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How to Protect Your Child in a Divorce

How to Protect Your Child in a Divorce

Divorce is never easy, even if it is an amicable split. No matter the circumstance, the well-being of your children should be at the forefront of every decision. Learn how to avoid doing irreparable damage to your children with these legal strategies from our team of divorce experts at Friedman & Friedman PLLC, Attorneys at Law

High Conflict Divorce

Most parents will agree that children need to feel supported and loved. Divorce can throw off a child’s sense of safety and stability. Consequently, even the easiest divorce can take its toll on your children. Avoid the following behaviors when divorcing with children:

  • Making your child feel guilty for loving the other parent
  • Being the weekend-fun parent
  • Telling your child everything
  • Trashing the other parent’s personality in front of the child
  • Asking your child for unnecessary information about the other parent
  • Forcing your child to choose between the two of you
  • Arguing in front of them

If your spouse engages in these strategies, consult with an attorney to find a path forward through an initial agreement.

How to Divorce the Right Way

Although you can’t change what happened during your marriage, you can change how your children are impacted. Mental health experts have touted the benefits of a healthy co-parenting relationship for decades. That’s why, when children are around, it’s always best to keep things cordial and calm.

Create an agreement or parenting plan to find ways to manage your feelings. If there’s abuse in any form involving your children, be sure to check with an attorney to go over your options, including filing for sole custody.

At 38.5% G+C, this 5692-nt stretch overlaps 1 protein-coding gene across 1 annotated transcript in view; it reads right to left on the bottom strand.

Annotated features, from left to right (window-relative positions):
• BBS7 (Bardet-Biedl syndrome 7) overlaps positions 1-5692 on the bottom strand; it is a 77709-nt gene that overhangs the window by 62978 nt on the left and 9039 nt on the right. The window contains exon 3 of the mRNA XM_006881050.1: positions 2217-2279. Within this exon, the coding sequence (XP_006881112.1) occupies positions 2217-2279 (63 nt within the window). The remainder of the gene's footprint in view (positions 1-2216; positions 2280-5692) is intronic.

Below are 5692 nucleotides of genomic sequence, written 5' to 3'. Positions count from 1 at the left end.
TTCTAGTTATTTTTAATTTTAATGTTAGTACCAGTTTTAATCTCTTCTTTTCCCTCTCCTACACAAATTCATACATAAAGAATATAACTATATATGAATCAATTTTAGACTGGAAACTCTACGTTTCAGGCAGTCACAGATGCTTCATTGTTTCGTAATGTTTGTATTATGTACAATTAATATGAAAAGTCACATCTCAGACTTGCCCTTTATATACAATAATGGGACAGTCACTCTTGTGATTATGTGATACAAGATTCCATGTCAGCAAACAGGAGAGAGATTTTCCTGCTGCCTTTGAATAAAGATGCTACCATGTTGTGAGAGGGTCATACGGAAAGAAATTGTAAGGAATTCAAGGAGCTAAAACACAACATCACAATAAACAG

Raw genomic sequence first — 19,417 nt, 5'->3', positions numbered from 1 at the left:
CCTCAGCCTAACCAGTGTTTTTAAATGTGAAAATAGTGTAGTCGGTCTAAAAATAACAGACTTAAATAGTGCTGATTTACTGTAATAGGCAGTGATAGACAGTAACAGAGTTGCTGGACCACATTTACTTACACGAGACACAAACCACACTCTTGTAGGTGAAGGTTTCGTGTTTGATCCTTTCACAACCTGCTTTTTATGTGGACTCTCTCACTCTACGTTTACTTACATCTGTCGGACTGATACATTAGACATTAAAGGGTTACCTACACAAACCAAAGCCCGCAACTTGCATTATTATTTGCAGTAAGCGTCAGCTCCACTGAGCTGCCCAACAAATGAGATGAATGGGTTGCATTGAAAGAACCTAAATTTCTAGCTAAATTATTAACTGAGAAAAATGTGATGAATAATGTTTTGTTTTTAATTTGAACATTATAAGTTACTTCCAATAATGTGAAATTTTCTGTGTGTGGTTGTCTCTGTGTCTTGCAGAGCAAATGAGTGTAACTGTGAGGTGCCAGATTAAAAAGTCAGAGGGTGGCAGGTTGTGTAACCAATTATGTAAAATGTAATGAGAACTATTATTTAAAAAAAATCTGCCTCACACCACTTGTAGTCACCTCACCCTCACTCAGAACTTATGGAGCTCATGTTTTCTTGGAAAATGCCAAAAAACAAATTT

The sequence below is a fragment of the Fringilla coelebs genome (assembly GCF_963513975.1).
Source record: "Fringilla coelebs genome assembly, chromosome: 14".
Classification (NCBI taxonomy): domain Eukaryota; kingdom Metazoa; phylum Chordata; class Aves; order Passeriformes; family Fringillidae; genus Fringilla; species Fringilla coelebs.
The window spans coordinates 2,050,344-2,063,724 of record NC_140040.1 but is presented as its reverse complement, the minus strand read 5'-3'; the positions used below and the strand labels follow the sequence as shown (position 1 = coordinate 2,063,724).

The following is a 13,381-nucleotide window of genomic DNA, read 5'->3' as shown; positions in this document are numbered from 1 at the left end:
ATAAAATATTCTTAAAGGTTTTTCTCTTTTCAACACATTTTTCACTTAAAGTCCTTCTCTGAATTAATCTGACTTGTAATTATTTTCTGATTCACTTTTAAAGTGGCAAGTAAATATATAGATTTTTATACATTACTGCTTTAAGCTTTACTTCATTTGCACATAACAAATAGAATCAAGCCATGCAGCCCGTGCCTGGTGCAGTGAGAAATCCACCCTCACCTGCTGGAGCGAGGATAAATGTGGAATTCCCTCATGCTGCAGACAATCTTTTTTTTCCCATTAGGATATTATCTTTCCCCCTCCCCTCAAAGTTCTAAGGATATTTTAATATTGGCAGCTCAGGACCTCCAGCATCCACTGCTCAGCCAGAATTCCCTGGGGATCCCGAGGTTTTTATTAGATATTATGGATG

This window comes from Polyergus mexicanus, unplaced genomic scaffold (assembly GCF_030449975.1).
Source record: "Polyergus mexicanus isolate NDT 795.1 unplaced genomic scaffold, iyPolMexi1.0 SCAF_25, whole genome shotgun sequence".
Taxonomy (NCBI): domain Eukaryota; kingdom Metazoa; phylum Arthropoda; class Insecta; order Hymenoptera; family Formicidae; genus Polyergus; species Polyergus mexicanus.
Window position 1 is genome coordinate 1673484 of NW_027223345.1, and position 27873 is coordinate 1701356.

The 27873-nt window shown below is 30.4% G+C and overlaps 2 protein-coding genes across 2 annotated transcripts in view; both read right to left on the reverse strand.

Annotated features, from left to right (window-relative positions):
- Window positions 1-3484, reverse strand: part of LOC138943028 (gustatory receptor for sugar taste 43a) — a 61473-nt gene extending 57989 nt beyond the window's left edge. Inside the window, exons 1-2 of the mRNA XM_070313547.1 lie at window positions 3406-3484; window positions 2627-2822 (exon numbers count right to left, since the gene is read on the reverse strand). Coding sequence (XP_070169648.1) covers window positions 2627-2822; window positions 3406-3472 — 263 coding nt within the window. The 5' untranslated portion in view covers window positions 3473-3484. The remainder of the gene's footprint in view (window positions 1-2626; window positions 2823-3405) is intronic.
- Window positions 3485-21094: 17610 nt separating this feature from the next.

What to Watch For

Most children exhibit telltale signs of how they are handling the split from your spouse. They may cling to you out of fear of abandonment, or they may feel confused about what’s happening. If you notice children acting out, it’s essential to watch for changes that indicate emotional stress, trauma, abuse, or depression, including:

  • Headaches
  • Stomach pain
  • Slipping grades
  • Misbehavior
  • Changes in eating habits

Consider Therapy

It’s said that everyone can benefit from therapy. Your children are no exception. Consider finding a child and family therapist to aid your child in handling the transition. Depending upon the circumstances of your family unit, you may need help from an experienced divorce lawyer on determining who will pay for counseling services and other logistics, such as:

  • Creating treatment plans if necessary
  • Confidentiality
  • Determining your child’s needs
  • Choosing a therapist
  • Transportation

At Friedman & Friedman PLLC, Attorneys at Law, we believe in prioritizing your children’s needs and best interests through each step of divorce. Our compassionate team is ready to help you protect the well-being of your children. Give us a call today at (516) 688-0088 to schedule a consultation with our attorneys.


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